Collaboration amongst institutions and countries is recognised as one of the opportunities of the transformative potential of open education. An example of this collaboration is the OERu, which is a consortium of currently 39 international educational institution partners, spread across five continents. In Australia, six universities are part of this network: University of Canberra, University of Southern Queensland, University of Wollongong, Charles Sturt University, Curtin University and the University of Tasmania. The OERu’s vision is to make education accessible to everyone. Co-ordinated by the OER Foundation, it is an independent, not-for-profit network that offers free online courses for students worldwide. It also provides affordable ways for learners to gain academic credit towards qualifications from recognised institutions.


3.2. Scope of Transformation of OEP in Australia Resources and infrastructure

Several Australian universities have invested in resource production and in the development and improvement of technological infrastructure. Examples of resource production are initiatives such as MOOCs. Following the international trend, a number of Australian universities have joined the major MOOC providers, including edX, Coursera and the British FutureLearn, while others have developed their own MOOCs. Currently, more than 100 Australian MOOCs are on offer.

These are mostly free online courses and are likely to approach learning and teaching more traditionally xMOOCs instead of being truly open and adopting open pedagogies and open learning ecosystems including cMOOCs. In Australia, only a few MOOCs have been developed with some open aspects. For instance, the content might be openly licensed, but the learning management system LMS where the courses are hosted is a proprietary system and requires learners to register. Some institutions are still investing in this space, but the initial hype about MOOCs seems to have faded to some extent in Australia.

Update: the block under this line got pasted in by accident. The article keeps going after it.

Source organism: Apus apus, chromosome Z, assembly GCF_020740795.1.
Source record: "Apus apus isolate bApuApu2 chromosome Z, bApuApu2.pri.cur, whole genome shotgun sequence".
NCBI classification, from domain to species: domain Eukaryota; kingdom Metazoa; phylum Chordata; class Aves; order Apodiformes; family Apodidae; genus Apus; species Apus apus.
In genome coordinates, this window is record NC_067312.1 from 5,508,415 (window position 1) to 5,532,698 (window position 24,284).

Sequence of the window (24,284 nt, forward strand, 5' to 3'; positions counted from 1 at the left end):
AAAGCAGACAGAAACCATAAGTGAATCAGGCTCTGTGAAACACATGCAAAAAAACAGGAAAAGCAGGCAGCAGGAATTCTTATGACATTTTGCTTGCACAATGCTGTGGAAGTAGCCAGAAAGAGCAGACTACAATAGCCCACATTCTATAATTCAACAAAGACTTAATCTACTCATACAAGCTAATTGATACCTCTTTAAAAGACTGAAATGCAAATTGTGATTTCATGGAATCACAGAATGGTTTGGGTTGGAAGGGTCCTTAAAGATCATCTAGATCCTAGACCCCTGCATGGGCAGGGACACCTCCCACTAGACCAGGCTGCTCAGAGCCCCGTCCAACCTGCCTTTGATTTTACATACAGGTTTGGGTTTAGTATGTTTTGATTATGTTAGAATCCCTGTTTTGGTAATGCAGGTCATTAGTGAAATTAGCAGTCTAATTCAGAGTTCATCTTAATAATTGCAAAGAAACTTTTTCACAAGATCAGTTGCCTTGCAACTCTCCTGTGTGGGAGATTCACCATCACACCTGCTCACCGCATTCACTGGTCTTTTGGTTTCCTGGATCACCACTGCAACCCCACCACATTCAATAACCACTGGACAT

3.3. Scope of Transformation of OEP in Australia Open policies

Encouraged by recent OEP initiatives taking place nationally and internationally, some Australian universities have realised that they need to review and, as needed, further develop their related policies in order to enable innovation and maintain a competitive edge. According to Scott, intellectual property policies are currently under review at several Australian universities. Other universities have encouraged the adoption of OEP through supporting documentation, such as university strategic plans and teaching performance reviews. An example of such a development is the Technology Enhanced Learning and Teaching White Paper 2014–2018, developed by the Tasmanian Institute of Learning and Teaching at the University of Tasmania.


3.4. Scope of Transformation of OEP in Australia Learning and teaching

Although it could be assumed that the examples above might all impact learning and teaching, there are some programmes specifically targeting learning and teaching for OEP. Most universities experimenting with OEP in Australia have some form of academic development activities to build internal capacity. These activities are in the form of workshops, webinars, one-on-one consultancies and online resources produced by the institutions or adopted/adapted from elsewhere. One example is the" Curriculum Design for Open Education,” which is an open and online professional development micro-course focused on developing the capacity of academics to adopt OEP as the basis for innovative, engaging and agile curricula.


3.5. Scope of Transformation of OEP in Australia Research

Research in OEP has been conducted as part of some of the projects and initiatives in Australia. Postgraduate students in several institutions have also undertaken research, and could very well be the Australian OEP advocates and researchers of the future.

  • Open educational resources OER are freely accessible, openly licensed text, media, and other digital assets that are useful for teaching, learning, and
  • The Australian Council for Educational Research ACER established in 1930, is an independent educational research organisation based in Camberwell
  • Open educational resources in Canada are the various initiatives related to open educational resources OER and open education established nationally